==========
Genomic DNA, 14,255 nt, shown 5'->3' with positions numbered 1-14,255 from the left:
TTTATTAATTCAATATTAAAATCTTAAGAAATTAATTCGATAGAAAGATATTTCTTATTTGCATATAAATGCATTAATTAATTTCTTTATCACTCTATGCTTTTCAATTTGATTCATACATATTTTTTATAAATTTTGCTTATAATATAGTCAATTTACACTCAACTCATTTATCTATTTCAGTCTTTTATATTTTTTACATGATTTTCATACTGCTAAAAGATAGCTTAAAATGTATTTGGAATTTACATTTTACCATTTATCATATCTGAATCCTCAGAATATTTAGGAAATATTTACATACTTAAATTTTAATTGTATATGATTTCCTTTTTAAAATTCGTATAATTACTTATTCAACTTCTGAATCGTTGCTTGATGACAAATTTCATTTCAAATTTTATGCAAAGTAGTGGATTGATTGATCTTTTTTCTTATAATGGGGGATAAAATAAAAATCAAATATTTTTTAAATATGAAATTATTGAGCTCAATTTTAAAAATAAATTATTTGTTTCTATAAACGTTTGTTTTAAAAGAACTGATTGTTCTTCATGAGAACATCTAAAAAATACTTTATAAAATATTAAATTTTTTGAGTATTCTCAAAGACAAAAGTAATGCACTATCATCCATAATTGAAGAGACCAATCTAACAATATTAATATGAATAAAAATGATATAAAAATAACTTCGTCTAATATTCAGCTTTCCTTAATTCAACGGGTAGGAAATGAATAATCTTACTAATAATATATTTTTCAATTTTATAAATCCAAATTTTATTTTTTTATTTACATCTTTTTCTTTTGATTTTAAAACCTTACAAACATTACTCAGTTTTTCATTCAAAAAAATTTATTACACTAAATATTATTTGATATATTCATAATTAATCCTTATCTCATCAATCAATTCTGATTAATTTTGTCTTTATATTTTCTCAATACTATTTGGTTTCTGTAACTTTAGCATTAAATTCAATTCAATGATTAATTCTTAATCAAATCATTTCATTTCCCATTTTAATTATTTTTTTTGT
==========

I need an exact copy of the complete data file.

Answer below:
Genomic DNA, 14,255 nt, shown 5'->3' with positions numbered 1-14,255 from the left:
TTTATTAATTCAATATTAAAATCTTAAGAAATTAATTCGATAGAAAGATATTTCTTATTTGCATATAAATGCATTAATTAATTTCTTTATCACTCTATGCTTTTCAATTTGATTCATACATATTTTTTATAAATTTTGCTTATAATATAGTCAATTTACACTCAACTCATTTATCTATTTCAGTCTTTTATATTTTTTACATGATTTTCATACTGCTAAAAGATAGCTTAAAATGTATTTGGAATTTACATTTTACCATTTATCATATCTGAATCCTCAGAATATTTAGGAAATATTTACATACTTAAATTTTAATTGTATATGATTTCCTTTTTAAAATTCGTATAATTACTTATTCAACTTCTGAATCGTTGCTTGATGACAAATTTCATTTCAAATTTTATGCAAAGTAGTGGATTGATTGATCTTTTTTCTTATAATGGGGGATAAAATAAAAATCAAATATTTTTTAAATATGAAATTATTGAGCTCAATTTTAAAAATAAATTATTTGTTTCTATAAACGTTTGTTTTAAAAGAACTGATTGTTCTTCATGAGAACATCTAAAAAATACTTTATAAAATATTAAATTTTTTGAGTATTCTCAAAGACAAAAGTAATGCACTATCATCCATAATTGAAGAGACCAATCTAACAATATTAATATGAATAAAAATGATATAAAAATAACTTCGTCTAATATTCAGCTTTCCTTAATTCAACGGGTAGGAAATGAATAATCTTACTAATAATATATTTTTCAATTTTATAAATCCAAATTTTATTTTTTTATTTACATCTTTTTCTTTTGATTTTAAAACCTTACAAACATTACTCAGTTTTTCATTCAAAAAAATTTATTACACTAAATATTATTTGATATATTCATAATTAATCCTTATCTCATCAATCAATTCTGATTAATTTTGTCTTTATATTTTCTCAATACTATTTGGTTTCTGTAACTTTAGCATTAAATTCAATTCAATGATTAATTCTTAATCAAATCATTTCATTTCCCATTTTAATTATTTTTTTTGT